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Super Concessional Contributions

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As restrictions continue to ease, it almost feels safe to look ahead and think about retirement saving again. And, of course, the looming deadline on this front is June 30.

As always, there are contribution opportunities for some. It is vital to lodge the necessary paperwork.

Anyone still able to make super contributions who also has a high taxable income should ensure they have made full use of the $25,000 limit on “concessional contributions” for financial year 2020.

Concessional contributions are normally thought of as salary-sacrifice and superannuation guarantee contributions. They are called “concessional” because if an employer pays this money as superannuation rather than salary, there is less tax taken out – superannuation funds pay tax at lower (concessional) rates than these individuals pay on their salary.

But in fact any of us can make concessional contributions.

If you didn’t get around to asking your employer to make extra concessional contributions (salary sacrifice) this year, you have until midnight on June 30, 2020, to make some yourself. To do so, simply make sure you get the money into your fund this financial year, lodge the necessary paperwork with the fund and claim a personal tax deduction for some or all of it.

The amount claimed as a tax deduction will be treated as a “concessional contribution”. But it is vital to lodge the necessary paperwork.

Remember that the $25,000 limit applies to all concessional contributions – both those made by an employer and those we make personally.

While we still talk in terms of a $25,000 limit for concessional contributions, it is worth remembering that these days the limit might be higher for someone who didn’t use their full $25,000 in the 2019 financial year.

Someone still able to make contributions now and who had less than $500,000 in superannuation at June 30, 2019 has an extra opportunity.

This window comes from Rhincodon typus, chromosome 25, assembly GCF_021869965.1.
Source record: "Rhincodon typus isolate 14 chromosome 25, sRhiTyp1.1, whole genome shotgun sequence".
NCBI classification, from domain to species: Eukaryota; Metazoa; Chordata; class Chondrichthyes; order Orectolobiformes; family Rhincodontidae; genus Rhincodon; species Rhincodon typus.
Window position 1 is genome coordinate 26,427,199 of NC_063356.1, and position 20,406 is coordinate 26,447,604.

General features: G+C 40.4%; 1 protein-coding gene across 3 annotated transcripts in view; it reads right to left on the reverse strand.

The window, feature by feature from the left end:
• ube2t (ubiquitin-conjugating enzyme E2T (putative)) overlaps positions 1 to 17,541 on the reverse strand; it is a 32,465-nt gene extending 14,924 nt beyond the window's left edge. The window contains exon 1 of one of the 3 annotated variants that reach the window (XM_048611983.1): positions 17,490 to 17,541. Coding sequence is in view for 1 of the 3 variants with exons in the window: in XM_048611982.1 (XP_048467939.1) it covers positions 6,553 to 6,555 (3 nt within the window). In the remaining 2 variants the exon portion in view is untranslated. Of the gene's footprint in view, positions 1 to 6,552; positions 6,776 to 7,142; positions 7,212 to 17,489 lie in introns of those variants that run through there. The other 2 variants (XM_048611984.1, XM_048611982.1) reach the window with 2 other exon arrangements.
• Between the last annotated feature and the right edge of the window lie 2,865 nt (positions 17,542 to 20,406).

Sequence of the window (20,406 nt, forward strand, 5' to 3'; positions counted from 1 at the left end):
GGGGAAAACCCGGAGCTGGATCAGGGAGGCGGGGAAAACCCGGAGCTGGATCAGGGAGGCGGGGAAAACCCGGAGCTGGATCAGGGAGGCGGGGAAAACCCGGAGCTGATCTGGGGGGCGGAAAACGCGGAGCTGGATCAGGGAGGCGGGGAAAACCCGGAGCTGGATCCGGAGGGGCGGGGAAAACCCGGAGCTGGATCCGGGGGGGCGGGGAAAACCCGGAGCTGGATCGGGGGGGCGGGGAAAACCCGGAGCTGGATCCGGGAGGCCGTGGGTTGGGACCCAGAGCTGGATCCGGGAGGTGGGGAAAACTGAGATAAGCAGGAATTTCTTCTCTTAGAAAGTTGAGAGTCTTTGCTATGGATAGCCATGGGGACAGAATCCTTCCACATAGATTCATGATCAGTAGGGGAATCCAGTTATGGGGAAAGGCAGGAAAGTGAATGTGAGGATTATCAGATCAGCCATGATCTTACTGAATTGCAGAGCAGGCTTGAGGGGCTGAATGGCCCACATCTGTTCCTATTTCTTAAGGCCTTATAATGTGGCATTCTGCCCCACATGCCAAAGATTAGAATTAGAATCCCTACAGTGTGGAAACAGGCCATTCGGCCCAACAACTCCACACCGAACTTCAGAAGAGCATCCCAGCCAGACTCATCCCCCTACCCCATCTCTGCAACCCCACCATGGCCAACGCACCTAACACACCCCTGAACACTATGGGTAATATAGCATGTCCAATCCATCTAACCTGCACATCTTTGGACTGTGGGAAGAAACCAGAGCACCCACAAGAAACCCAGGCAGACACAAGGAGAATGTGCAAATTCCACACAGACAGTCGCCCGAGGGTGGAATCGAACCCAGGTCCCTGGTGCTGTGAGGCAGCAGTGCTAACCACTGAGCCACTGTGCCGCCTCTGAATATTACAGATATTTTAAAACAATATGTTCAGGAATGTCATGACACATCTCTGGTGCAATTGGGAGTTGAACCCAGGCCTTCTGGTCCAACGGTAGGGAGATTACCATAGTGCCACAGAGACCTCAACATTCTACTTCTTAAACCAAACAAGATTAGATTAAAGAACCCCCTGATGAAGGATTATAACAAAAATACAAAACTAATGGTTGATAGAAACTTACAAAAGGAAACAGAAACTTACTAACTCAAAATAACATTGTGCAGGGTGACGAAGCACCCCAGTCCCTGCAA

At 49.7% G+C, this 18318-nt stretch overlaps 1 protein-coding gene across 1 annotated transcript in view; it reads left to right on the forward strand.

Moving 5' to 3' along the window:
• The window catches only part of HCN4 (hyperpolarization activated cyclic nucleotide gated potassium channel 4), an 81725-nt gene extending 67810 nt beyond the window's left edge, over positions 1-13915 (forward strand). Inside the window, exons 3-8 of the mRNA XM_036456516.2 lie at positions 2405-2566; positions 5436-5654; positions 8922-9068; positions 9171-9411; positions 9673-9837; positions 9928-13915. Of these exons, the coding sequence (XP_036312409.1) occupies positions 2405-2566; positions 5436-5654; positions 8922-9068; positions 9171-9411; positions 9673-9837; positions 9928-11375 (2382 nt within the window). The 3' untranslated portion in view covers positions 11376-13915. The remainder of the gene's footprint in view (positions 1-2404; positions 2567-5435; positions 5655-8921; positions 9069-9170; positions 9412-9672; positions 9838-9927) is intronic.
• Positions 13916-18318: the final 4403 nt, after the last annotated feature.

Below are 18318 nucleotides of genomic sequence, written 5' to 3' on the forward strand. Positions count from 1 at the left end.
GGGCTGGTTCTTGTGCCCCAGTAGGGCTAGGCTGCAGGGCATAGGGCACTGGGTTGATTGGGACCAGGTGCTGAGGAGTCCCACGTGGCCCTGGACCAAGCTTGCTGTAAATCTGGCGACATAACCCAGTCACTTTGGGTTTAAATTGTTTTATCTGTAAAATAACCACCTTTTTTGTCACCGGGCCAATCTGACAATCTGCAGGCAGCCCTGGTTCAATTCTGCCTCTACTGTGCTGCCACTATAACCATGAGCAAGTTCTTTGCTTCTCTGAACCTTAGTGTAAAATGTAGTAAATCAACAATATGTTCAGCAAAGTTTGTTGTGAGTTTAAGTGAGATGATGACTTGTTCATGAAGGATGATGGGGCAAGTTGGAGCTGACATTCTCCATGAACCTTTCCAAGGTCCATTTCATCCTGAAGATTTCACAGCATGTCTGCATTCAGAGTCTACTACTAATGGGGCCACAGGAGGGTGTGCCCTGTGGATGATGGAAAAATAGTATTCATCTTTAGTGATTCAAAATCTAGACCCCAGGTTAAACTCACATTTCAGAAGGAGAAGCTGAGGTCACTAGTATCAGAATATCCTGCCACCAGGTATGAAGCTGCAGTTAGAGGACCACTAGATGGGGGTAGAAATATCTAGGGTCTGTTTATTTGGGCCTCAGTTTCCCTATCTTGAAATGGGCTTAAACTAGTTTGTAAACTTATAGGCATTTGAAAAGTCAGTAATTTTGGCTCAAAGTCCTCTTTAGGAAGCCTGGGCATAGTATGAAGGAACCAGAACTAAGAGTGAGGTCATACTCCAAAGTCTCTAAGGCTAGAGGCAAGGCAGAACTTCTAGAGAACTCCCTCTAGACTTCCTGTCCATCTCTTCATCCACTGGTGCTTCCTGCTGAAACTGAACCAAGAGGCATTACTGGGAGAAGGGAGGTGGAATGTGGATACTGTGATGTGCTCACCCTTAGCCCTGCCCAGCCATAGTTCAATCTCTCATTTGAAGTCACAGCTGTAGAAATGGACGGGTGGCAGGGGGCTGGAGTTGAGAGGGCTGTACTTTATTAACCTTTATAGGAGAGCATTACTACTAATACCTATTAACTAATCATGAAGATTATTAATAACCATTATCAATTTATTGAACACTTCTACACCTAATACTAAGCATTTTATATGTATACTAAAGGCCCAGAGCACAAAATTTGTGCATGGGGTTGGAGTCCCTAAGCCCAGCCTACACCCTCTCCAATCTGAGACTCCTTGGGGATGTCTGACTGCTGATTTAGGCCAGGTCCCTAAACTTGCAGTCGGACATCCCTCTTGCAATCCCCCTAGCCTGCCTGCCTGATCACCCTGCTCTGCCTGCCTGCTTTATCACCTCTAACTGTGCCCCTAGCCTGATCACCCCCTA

Let’s say Josh is in this position and can make extra concessional contributions now to “catch up” on last year’s missed opportunity. Let’s say his concessional contributions added up to $15,000 in fiscal 2019 and so far his employer has contributed $20,000 for the year ending June 30.

Josh can actually put an extra $15,000 of concessional contributions into his super this year ($5000 for this year and $10,000 for last year).

In the past, there has always been a heightened sense of urgency around this time of year as the deadline looms for making contributions. When it comes to concessional contributions, some people can now afford to miss the deadline.

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Josh – for example – could double check that his super balance is still comfortably below $500,000 and is likely to stay that way until at least June 30, 2020. As long as it is, he will have the opportunity to put his “extra” concessional contributions in next year.

In fact that might even suit him better. What if he expects to have a higher level of income next year? Perhaps his salary has just gone up or he plans to sell some shares or an investment property and make a capital gain.

Given that concessional contributions are contributions for which he claims a personal tax deduction, it’s worth thinking about when the tax deduction might be more useful for him – is it this year or next year?

If it’s next year, then he should relax for now and get the extra money into super in financial year 2021. Fortunately for him, the “catch up” rules mean he can wait without missing out on anything. It does put a new spin on rushing to meet a June 30 deadline.

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